The Great Escape, by Hungarian author, Kati Marton, illustrates the impact of nine Hungarian men who used their knowledge and talents to change the world forever. Not only were these men Hungarian, but they were Jewish as well. Living in central Europe as a Hungarian and Jewish person was not easy. Luckily, however, all nine men were able to flee Hungary before World War II broke out. Of the nine who escaped Hungary, four of the men were very intelligent men, who changed the field science eternally. John von Neumann, Edward Teller, Eugene Wigner, and Leo Szilard were the four scientists. These men were able to advance the field of nuclear science, as well as introduce the era of computers. Kati Marton does a great job of detailing the lives of these four influential figures and how they interacted with one another during their lives. Aside from the scientists, there were also two film makers, two photographers, and one writer discussed in the book. The film makers were Alexander Korda and Michael Curtiz, both very influential people in the film industry. Curtiz¿s ¿Casablanca¿, was a ground breaking phenomenon which changed the movie industry forever. ¿The Third Man¿, was a movie produced by Alexander Korda, which was one of his breakthrough films that helped establish his place as one of the great film makers of his time. The two photographers mentioned in The Great Escape are Robert Capa and Andre Kertesz. Robert Capa is most famously remembered for his first pictures of D-Day as well as being the first photographer killed in Vietnam. Lastly, Arthur Koestler, was the writer whose main pieces of work concentrated on Zionism and Communism. His work, Darkness at Noon, is perhaps his most important and it discusses communism. All in all, it is a wonderful historical book which gives the reader a glimpse back to the past of post World War I all the way up to post World War II. It also depicts the strong bond Hungarians have with one another, whether living in the United States, Western Europe, or Central Europe, their language and origin unite them.

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  • Anonymous

    Posted December 3, 2007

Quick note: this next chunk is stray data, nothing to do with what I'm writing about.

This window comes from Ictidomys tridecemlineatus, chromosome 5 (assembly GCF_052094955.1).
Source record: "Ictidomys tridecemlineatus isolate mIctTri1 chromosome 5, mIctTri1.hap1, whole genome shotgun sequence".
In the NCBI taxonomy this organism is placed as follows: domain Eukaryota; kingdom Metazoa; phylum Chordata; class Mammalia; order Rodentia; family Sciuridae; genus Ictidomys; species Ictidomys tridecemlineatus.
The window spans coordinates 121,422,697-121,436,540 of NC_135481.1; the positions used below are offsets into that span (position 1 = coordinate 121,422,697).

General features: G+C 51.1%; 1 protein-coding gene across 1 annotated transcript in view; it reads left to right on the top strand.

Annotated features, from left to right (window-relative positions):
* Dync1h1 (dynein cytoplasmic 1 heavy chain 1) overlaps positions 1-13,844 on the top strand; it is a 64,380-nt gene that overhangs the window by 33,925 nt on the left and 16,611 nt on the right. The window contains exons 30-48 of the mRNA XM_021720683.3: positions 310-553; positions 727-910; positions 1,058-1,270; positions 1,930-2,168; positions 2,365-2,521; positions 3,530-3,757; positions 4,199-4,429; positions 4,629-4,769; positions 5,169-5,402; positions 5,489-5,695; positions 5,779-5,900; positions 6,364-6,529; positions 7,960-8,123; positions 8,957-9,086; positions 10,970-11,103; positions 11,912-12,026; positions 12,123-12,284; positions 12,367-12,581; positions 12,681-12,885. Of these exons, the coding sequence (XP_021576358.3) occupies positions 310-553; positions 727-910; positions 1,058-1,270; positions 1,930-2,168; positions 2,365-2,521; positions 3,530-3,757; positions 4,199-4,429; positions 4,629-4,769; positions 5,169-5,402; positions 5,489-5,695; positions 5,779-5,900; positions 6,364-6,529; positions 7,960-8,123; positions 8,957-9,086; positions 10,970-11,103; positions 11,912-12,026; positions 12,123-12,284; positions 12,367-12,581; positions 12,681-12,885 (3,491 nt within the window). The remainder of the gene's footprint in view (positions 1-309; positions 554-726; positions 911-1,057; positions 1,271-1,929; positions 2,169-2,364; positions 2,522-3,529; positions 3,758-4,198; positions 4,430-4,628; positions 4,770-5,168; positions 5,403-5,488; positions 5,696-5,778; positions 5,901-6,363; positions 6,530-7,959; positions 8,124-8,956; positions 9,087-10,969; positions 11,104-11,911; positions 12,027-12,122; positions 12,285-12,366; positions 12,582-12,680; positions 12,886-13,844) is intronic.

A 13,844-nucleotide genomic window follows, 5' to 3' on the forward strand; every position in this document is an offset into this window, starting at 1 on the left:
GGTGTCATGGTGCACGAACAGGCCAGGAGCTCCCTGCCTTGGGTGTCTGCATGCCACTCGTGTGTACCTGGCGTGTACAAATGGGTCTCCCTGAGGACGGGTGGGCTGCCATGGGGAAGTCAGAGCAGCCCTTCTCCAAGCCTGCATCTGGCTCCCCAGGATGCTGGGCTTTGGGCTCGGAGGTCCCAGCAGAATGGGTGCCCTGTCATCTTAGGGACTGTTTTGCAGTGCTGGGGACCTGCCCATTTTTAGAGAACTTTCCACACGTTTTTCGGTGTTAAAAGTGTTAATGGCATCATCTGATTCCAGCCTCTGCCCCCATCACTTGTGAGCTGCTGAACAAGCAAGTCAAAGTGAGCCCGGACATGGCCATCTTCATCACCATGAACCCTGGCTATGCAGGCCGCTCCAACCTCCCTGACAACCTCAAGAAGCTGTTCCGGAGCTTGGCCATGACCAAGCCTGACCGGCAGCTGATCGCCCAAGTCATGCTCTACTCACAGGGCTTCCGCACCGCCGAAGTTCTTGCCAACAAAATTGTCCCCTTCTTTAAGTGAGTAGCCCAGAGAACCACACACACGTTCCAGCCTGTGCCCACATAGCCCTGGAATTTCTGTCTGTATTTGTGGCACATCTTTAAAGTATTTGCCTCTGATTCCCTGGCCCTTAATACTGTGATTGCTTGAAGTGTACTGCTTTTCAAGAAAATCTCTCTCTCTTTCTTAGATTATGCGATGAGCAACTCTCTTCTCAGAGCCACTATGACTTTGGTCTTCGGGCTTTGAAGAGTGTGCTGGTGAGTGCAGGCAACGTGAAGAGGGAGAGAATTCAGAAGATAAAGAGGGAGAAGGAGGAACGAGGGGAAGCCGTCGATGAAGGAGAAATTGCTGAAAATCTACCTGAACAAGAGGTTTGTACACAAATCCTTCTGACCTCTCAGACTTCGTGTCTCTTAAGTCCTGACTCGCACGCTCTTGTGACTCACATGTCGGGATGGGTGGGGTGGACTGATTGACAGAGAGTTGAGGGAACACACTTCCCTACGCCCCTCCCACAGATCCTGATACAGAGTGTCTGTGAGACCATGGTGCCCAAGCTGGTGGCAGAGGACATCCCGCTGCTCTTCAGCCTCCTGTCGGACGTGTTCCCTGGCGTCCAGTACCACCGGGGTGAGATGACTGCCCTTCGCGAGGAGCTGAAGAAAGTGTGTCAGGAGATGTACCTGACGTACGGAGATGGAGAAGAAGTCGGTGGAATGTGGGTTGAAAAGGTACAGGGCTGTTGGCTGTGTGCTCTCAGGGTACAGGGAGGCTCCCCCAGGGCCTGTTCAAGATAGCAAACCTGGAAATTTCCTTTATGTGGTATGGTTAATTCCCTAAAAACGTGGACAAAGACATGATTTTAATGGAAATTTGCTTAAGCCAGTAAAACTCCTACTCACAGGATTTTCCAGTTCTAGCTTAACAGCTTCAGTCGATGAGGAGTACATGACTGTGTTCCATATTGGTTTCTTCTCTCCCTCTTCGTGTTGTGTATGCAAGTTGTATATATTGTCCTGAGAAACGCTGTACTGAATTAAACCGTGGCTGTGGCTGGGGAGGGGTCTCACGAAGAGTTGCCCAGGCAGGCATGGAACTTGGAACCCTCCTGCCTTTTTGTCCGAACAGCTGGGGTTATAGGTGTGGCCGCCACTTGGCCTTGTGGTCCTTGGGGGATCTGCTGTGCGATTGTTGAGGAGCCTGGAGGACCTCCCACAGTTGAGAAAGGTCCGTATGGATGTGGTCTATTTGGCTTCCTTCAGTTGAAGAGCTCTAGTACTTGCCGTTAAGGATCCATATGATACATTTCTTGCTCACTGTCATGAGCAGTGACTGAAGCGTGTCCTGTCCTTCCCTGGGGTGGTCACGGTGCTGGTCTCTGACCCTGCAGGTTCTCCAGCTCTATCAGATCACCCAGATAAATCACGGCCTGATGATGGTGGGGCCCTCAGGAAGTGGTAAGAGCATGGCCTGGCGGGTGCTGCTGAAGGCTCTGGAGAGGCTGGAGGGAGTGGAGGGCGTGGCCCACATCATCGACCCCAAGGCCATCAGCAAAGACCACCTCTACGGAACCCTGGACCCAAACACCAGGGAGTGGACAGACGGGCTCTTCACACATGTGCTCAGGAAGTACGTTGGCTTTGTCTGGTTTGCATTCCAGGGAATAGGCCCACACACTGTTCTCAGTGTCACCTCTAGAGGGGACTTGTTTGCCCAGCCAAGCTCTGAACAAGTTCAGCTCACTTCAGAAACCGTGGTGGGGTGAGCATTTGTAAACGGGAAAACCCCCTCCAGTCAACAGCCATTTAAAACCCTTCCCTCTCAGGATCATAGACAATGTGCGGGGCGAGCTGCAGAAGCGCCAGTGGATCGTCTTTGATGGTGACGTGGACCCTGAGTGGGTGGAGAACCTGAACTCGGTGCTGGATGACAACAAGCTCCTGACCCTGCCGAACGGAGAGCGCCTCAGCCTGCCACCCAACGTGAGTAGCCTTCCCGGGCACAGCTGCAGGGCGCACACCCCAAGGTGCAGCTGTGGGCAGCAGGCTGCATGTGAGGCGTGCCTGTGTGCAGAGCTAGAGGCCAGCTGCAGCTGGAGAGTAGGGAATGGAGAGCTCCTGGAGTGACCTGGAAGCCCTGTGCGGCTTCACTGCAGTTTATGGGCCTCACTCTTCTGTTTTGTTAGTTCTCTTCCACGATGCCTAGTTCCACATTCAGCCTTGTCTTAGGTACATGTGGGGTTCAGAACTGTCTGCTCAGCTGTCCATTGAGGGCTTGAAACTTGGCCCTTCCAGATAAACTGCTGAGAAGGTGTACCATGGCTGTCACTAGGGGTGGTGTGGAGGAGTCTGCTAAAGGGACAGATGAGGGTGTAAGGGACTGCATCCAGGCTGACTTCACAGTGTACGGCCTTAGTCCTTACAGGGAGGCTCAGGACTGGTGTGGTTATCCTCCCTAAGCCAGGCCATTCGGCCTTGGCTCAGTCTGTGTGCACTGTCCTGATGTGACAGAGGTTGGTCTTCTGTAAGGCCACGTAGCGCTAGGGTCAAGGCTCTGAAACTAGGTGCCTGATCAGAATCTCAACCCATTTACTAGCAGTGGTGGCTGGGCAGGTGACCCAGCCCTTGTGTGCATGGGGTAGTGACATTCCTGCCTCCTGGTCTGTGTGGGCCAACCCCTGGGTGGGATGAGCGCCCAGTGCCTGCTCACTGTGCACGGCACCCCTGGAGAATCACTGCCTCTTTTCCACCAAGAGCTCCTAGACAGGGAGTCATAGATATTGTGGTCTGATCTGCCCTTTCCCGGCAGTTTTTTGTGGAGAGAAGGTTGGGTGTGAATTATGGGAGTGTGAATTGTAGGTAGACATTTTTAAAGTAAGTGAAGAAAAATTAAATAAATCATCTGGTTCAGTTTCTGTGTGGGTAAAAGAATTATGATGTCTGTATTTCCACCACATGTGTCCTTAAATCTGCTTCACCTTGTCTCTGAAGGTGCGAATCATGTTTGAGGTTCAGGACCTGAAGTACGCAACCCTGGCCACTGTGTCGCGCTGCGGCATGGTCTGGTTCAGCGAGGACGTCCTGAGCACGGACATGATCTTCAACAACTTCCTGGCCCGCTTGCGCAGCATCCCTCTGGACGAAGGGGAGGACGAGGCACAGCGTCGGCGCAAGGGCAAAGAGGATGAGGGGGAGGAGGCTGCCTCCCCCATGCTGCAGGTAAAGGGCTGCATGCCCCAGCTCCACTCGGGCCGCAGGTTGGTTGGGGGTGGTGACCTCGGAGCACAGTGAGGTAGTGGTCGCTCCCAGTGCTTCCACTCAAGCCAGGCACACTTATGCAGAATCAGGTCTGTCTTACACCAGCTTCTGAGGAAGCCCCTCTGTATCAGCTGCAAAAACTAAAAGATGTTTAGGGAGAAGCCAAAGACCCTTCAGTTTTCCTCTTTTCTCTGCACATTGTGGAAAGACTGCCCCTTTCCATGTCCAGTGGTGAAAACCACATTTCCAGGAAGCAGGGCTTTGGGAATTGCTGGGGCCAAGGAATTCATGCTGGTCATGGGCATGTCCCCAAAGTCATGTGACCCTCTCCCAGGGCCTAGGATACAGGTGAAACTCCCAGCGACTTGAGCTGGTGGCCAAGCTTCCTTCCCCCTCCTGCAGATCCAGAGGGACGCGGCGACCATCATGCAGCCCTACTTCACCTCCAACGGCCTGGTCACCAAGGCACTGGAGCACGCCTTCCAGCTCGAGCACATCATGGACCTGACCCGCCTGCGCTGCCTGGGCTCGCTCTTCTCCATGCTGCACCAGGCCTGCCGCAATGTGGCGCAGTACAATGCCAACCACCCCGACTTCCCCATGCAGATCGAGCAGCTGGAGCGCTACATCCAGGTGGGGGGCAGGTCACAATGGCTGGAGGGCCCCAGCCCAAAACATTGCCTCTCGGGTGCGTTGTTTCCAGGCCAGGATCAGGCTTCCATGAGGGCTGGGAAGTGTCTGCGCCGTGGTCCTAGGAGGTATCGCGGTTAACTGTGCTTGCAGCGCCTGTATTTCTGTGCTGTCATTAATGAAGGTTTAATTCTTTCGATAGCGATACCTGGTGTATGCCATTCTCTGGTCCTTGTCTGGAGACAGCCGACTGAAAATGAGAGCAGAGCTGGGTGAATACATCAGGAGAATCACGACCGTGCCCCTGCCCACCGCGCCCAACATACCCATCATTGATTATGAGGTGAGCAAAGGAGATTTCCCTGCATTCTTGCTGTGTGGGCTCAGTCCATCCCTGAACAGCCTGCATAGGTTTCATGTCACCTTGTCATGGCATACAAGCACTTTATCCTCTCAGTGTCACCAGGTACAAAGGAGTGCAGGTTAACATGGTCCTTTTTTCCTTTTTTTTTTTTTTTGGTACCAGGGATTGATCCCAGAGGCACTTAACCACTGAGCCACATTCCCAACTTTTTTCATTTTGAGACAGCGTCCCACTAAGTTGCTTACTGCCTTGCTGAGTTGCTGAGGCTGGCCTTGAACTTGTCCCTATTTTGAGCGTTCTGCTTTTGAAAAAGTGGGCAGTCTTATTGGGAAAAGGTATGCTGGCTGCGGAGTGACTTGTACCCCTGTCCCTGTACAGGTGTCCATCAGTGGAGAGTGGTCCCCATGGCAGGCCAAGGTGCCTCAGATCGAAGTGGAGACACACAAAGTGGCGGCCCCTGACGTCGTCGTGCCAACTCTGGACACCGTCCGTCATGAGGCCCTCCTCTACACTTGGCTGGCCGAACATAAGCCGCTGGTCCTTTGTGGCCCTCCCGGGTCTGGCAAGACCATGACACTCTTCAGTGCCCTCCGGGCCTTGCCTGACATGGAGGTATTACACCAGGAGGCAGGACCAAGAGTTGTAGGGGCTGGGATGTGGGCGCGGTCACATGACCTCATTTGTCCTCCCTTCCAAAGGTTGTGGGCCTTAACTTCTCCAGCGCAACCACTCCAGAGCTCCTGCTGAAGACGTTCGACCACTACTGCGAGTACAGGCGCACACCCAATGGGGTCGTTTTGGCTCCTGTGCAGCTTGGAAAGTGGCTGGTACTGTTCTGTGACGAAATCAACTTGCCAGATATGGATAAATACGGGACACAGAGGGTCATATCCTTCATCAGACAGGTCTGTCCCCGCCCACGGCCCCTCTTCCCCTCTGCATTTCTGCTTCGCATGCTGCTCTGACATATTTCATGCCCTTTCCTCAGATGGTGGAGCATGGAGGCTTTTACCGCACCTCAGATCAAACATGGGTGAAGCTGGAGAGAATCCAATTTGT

Unexpected

    Honestly, as a freshman in college, I thought that this would be yet another boring war history book full of facts and pointless information that would be uninteresting. However, after having the privilege to read it, I believe that The Great Escape illustrates an important, untold standpoint of the lives of Jews during WWII. I found it interesting that Kati Marton didn¿t just focus on the life of a Hungarian, but she was ultimately able to tell her readers the story of nine men who eventually became part of the American lifestyle and culture, even to present day. By portraying the life of all of these men, she showed us the struggle and sacrifices that were made by them and others like them to escape. She does it in a very episodic way making it more interesting and making it more attractive to younger readers. In addition, the book also includes useful information of the history of each man such as charts, maps, and photos which show the reliability of the research that was completed. The only factor that was a little difficult was the fact that even though the plot of each man¿s life is told periodically, sometimes jumps and cuts take place that are somewhat confusing. Besides the cuts, I believe that this book is very readable, and interesting. Not only did this book include factual information, but it also inspired me. If these men who lost so much were able to become great, it made me think that no matter what circumstances one may encounter, they can still reach their ultimate goals. These men where mere Hungarian Jews who probably never thought anything of themselves, yet they became famous scientists, filmmakers, photographers and writers. This book tells their lives and shows their determination for greatness. Kati Marton provided me with an insight to WWII that I have never received before.

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  • Anonymous

    Posted December 4, 2007

    A reviewer